It was during a preseason workout that Kris Frost's true freshman season quickly faded away.
"We were benching, doing incline bench," Frost said. "I turned my elbow in, and it popped out the back and all the weight kind of fell on me. It wasn't the most fun experience. I was grabbing my leg and my arm at the same time. I wasn't sure what was really hurt."
The linebacker was told by the world-renowned Dr. James Andrews that there was an initial shoulder injury that could have happened during Frost's senior season at Butler (Matthews, N.C.) High School.
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"I think I do remember falling on my shoulder," Frost said. "Over time, it got worse -- the Shrine Bowl and then the All-American game -- it got worse and worse."
Frost was considered the nation's No. 2 outside linebacker and state of North Carolina's No. 1 overall recruit by Rivals in 2011. A recruit report described Frost as being "off the charts athletically."
After undergoing surgery to repair the tear in August, the highly-touted Frost had to watch the 2011 season unfold from the sidelines.
Head coach Gene Chizik said it was likely that Frost would have played as a true freshman this year.
"When we evaluated him, that's what we thought," Chizik said. "But we never got a chance to find out."
Frost feeling frustrated and disheartened about his situation is an understatement.
"Of course, it was tough when I first got injured," Frost said. "I didn't expect it to be such a bad injury to the point where I had to get redshirted and sit out.
"It was a really big blow. I had a lot of high expectations for myself. I felt like the coaches did also. All the freshmen were competing to see who would make the biggest impact on the team and I was right up there in that competitive nature about myself. When I got hurt, it was a big blow on the whole fact of being around the team. I wasn't able to be around the team as much. When they'd have meetings, I was kind of downstairs in the training room getting treatment at 5:30 or 6 in the morning every morning while they were out doing walk-throughs."
But with the support of teammates and coaches, Frost found the motivation to keep his head up and focus on getting his health back.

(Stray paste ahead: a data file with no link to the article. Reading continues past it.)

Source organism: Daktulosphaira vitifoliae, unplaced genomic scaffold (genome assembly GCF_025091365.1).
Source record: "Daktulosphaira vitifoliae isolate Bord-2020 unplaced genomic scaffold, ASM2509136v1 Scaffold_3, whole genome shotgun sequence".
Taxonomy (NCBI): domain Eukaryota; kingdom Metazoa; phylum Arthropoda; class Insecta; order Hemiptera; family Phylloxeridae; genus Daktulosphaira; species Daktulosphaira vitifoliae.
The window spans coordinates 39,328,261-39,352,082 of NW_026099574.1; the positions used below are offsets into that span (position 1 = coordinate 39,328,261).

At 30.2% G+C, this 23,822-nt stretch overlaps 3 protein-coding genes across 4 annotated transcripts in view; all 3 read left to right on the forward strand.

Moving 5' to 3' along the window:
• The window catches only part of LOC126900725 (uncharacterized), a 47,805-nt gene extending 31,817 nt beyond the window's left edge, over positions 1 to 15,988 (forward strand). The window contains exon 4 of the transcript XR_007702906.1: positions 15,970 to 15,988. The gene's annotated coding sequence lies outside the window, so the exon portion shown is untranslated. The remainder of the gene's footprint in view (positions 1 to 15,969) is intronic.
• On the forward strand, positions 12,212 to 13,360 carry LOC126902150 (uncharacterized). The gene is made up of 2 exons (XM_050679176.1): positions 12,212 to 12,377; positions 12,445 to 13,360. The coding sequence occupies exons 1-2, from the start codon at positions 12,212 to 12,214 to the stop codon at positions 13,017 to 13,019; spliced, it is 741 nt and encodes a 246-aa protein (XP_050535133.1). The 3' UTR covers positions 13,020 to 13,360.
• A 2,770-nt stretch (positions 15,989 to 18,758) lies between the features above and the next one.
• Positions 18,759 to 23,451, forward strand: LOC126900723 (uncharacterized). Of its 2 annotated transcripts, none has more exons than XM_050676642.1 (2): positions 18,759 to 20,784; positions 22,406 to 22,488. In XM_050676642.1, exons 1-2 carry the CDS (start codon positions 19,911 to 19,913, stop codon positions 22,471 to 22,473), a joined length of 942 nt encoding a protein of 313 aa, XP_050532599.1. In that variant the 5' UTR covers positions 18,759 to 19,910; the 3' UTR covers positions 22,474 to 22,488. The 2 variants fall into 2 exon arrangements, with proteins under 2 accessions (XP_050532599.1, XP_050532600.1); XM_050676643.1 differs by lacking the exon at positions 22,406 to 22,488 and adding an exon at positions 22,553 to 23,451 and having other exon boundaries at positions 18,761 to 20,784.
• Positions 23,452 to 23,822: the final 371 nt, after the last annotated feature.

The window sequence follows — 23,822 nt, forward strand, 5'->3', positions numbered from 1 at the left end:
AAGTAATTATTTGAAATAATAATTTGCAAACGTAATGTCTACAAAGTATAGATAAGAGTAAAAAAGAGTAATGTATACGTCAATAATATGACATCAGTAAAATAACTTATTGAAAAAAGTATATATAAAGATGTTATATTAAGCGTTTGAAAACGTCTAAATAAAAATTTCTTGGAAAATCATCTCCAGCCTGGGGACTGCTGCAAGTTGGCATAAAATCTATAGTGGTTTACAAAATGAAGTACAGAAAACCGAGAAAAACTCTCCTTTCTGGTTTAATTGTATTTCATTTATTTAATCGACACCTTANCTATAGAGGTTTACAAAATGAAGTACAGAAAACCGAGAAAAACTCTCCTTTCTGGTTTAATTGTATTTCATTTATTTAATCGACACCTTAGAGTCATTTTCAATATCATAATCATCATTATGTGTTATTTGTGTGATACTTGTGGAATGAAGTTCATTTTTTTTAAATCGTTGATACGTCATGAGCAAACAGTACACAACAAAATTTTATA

"Every Coach moved me along and the players really helped me," Frost said. "My freshman class is a really good one when it comes to talent and just being supportive in terms of all the people who have been injured and redshirted. We've had quite a few injuries, quite a few surgeries. We all really did a good job sticking together and they really pushed me along through the season."
After months of rehabilitation and rest, Frost has been declared healthy enough to join his teammates for bowl practice.
Although he is wearing the dreaded no-contact orange jersey, Frost, who now weighs about 225 pounds, is working at both outside linebacker positions.
"I look like a quarterback," Frost said. "Everybody's kind of teasing me that I look like a quarterback."
This week, it is hoped that Frost will be able to don a white defense jersey and get physical.
Nothing would make Frost happier.
"Oh my gosh," Frost said. "I haven't hit anybody since January."
In retrospect, though, Frost is glad he redshirted since it gave him time to adjust to the ins and outs of college football. Toward the end of the season, Frost was signaling in plays from the sidelines.
"For one thing, getting to know the plays and the playcalls and terminology of things really is half the battle as it is," Frost said. "The mental stuff on the field will come due to repetition and everything.
"(Signaling) really helped me a whole lot. Each outside linebacker, how they reacted to each play and fits and everything. Doing those hand signals on the field really got me thinking quicker on a college level instead of trying to evolve from high school.
"I guess it was good I got redshirted. I didn't get any bad habits. I'm still fresh. At the same time, when it comes to terminology, football is football, especially on the college level. When it comes to the terminology, coming from high school, you're not really going to know everything they're talking about when they say 'apex' between the receiver and the tackle, that's really the main thing, is getting the terminology down."
After practicing for just a few days, Frost is working toward getting back in the groove of being a football player. He has also set a goal of weighing 230 pounds.
"With pure muscle and speed," Frost said.
Rivals.com looks back at the 2010 Blacksburg (Va.) NIKE Camp, where Kris Frost turned in a Rivals100 worthy performance